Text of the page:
Wake up in your jacket with Patagonia’s brilliant hybrid sleep system

Every alpinist knows the saying, ‘it’s every ounce that counts’.

Mountaineering endeavors become more grueling with any incremental increase in pack weight — but sacrifice warmth and face the threat of imminent hypothermia. The most imperative yet also space-consuming combatants are clothing layers and sleeping bags. Patagonia revamped the need for this redundancy in high alpine conditions with the release of the Hybrid Sleeping Bag in fall 2016 — an integrated half-bag combining a baffled down bottom with the top layers the adventurer is already wearing.

While the Hybrid Sleeping Bag represents a new product category for Patagonia in 2016, this was not the company’s first venture into the realm of cutting-edge outdoor gear when considering the PSI Vest, an inflatable wet suit developed to increase the safety of big wave surfers — but it is a first for gear aimed at an elevation high above sea level. Even then, a big inspiration behind the innovative sleeping bag is none other than Patagonia founder Yvon Chouinard.

“The Chouinard family very much believes in building any product if we can legitimately say the design and functionality are better than the status quo,” Patagonia Design Manager Casey Shaw tells Digital Trends. “The concept is one Yvon feels very strongly about on a personal level, and dates back to his use of Elephant’s foot style bags in the sixties.”

Patagonia took its time developing this product — and for good reason. The 850-fill power Traceable Down came from successful design experiences from the company’s jackets.

“First, we wanted to improve the engineering methods used in baffled construction, and those efforts date back to the Limited edition Encapsil Belay Parka,” says Shaw.

The design improvements did not stop there. The Hybrid Sleeping Bag uses Pertex fabric for its rip-proof durability. Our own experience with this product in the field confirmed that Pertex results in a more tenacious exterior than a typical high-altitude sleeping bag. We also found that the lack of zipper necessity on the bottom half of the bag exemplifies this feature by eliminating a potential failure point from the design, rendering the baffled ‘elephant foot’ more reliably insulated.

“There is no barrier in the fabric package, and speaking for myself, the Pertex is simply a lightweight nylon than manages to meet our strict tear strength and durability testing and standards,” Shaw says. “Many light weight nylons do not meet our standards. We absolutely do not want a barrier in a product like this.” 

Continuing on the topic of technical materials, Patagonia again drew from a fabric that’s popular amongst climbers and mountaineers for the interior of the Hybrid Sleeping Bag.

“We designed the bag for Alpine climbing, knowing boots would most probably be worn inside the bag.”

“The more compelling and interesting material story is the Houdini fabric, which was used very purposely. This fabric is very light, but very strong and durable. This is important given we designed the bag for Alpine climbing, knowing boots would most probably be worn inside the bag,” Shaw explains.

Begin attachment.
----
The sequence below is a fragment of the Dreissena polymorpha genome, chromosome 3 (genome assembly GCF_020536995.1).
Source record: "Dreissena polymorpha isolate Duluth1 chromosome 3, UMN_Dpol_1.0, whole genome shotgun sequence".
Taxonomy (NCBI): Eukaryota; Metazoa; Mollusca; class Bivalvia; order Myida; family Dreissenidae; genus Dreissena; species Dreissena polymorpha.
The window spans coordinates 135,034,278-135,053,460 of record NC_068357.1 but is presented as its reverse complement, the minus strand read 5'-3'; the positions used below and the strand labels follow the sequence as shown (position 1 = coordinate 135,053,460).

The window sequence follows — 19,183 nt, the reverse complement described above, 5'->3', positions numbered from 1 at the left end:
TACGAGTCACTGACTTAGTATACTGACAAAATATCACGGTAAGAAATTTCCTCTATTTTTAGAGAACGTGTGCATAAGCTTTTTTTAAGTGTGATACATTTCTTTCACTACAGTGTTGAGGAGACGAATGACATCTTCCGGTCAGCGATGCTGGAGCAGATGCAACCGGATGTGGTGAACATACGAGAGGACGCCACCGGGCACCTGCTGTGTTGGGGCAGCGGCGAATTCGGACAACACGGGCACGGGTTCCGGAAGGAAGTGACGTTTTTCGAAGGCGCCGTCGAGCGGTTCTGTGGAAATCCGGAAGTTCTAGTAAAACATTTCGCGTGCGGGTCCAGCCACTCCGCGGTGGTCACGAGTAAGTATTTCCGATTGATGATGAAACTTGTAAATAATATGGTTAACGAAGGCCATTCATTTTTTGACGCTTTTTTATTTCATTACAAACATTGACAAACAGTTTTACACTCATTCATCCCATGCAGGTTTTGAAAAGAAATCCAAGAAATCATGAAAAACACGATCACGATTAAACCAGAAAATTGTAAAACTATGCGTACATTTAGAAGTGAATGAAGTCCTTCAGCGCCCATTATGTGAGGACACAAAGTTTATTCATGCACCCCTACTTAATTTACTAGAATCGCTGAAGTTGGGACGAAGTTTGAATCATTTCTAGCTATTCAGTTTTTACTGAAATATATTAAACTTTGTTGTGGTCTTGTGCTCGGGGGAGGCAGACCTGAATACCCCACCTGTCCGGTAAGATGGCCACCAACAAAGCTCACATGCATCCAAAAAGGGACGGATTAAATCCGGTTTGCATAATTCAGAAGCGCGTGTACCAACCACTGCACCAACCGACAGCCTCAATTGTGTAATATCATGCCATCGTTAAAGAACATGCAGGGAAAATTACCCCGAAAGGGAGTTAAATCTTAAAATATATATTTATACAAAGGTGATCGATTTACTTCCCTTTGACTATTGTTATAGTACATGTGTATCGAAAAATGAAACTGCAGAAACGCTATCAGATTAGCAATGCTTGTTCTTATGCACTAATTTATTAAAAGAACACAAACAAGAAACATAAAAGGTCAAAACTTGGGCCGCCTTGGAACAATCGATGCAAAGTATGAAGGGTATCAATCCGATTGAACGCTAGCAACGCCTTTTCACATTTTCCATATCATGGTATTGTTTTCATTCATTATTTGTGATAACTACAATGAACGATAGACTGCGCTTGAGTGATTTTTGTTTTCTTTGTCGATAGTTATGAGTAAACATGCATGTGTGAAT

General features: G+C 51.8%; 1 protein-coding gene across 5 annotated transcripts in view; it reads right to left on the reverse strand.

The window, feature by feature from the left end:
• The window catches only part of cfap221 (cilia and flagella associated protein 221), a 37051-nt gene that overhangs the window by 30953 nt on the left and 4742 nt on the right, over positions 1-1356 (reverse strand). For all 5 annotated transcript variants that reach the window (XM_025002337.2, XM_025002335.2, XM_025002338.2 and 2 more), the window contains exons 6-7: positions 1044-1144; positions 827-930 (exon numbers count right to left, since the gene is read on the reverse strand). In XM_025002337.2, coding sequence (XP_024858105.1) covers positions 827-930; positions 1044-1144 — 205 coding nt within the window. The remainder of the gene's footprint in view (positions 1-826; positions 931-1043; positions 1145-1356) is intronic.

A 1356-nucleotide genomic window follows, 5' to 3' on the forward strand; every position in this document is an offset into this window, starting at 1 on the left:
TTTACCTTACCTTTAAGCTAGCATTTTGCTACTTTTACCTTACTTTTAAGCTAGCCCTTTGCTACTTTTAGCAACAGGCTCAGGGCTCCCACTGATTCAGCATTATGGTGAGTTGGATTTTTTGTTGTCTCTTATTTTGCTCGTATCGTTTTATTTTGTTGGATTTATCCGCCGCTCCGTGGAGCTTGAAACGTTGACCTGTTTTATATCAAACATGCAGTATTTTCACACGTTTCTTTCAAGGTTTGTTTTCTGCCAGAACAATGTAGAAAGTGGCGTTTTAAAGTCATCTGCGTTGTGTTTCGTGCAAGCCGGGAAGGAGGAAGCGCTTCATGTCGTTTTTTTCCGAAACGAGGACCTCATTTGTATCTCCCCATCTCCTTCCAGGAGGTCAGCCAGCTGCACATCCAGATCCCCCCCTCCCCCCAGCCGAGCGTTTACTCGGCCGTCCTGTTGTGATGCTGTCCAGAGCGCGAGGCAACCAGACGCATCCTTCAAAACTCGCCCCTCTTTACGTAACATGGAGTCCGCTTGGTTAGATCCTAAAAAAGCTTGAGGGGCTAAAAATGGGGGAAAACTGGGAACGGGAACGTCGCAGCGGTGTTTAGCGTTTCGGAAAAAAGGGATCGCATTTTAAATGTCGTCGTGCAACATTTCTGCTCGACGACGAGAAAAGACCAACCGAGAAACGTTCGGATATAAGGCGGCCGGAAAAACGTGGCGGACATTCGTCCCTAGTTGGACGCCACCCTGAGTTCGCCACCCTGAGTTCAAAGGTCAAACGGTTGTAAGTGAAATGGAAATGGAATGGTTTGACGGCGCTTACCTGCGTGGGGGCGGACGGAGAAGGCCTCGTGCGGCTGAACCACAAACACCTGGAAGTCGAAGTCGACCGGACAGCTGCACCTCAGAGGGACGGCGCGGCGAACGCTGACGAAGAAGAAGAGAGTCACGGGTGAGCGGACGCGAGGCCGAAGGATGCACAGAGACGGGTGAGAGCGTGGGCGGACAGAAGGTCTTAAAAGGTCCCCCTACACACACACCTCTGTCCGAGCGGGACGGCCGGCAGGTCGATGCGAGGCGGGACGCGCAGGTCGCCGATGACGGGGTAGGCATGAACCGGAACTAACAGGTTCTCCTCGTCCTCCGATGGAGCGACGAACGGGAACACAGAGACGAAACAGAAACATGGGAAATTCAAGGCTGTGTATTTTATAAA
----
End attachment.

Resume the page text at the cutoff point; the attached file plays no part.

Patagonia has long been a frontrunner in wind shell design with its development of the Houdini fabric, a 15-denier tightly woven rip stop nylon construction repeatedly rated for exceptional DWR, equal wind proof and breathability. At 3.5 ounces, the Houdini is the lightest shell jacket on the market. The challenges of a half-sleeping bag were countered with this reliable fabric, ensuring a strong cocoon simulation around a user’s top layers with minimal weight addition.

“The upper portion, which is stand-alone Houdini fabric, imparts this durability into the upper half of the bag where this single skin of nylon is your only separation from the elements,” adds Shaw.

With the highest quality 0-10 degree (Fahrenheit) rated sleeping bags tipping the scales at an average of 40 ounces, Patagonia has shaved that weight to a mere 18 ounces, while maintaining absolute thermal performance.

“Our initial lab tests support that the Hybrid sleeping bag, when paired with the Grade VII Parka is rated to a 10 degree sleeping system,” Shaw relays, drawing on direct lab results from within the factory. “It is a very simple product, and the idea is that with some type of jacket as the upper insulation, you will be rolling around and the bottom and sides should have equal thermal properties.”

The product is a game-changer in mountainside efficiency. The sleeping bag allows users to hop in, zip the hood up around their jacket, and climb out half-dressed, one step ahead in preparation for the next day’s adventure. Perhaps equally important is that Patagonia will use what it learned in making a sleeping bag for its future designs.

“The 3-dimensional patterning and unique construction engineering first executed in the Encapsil Parka was utilized in the sleeping bag and the Grade VII Parka. And as the saying goes: ‘racing improves the breed’ so some of these F1 ideas are also now incorporated into mainstream products like the Fitzroy Down Parka,” Shaw states.

Patagonia’s impressive endeavor signifies a welcome transition from exclusive apparel into the formidable industry of outdoor gear. The Hybrid Sleeping Bag has certainly hit the mark — serving as a stand-alone product for mountain enthusiasts by eliminating those cold, half-naked mornings. While the design manager would not directly state where Patagonia was headed next, with outdoor gear now a beacon on their radar, we’ll be watching with keen interest.

The Hybrid Sleeping Bag bag is available now at Patagonia stores and online in three sizes, starting at $279 for the short, $299 for the regular, and $319 for the long.

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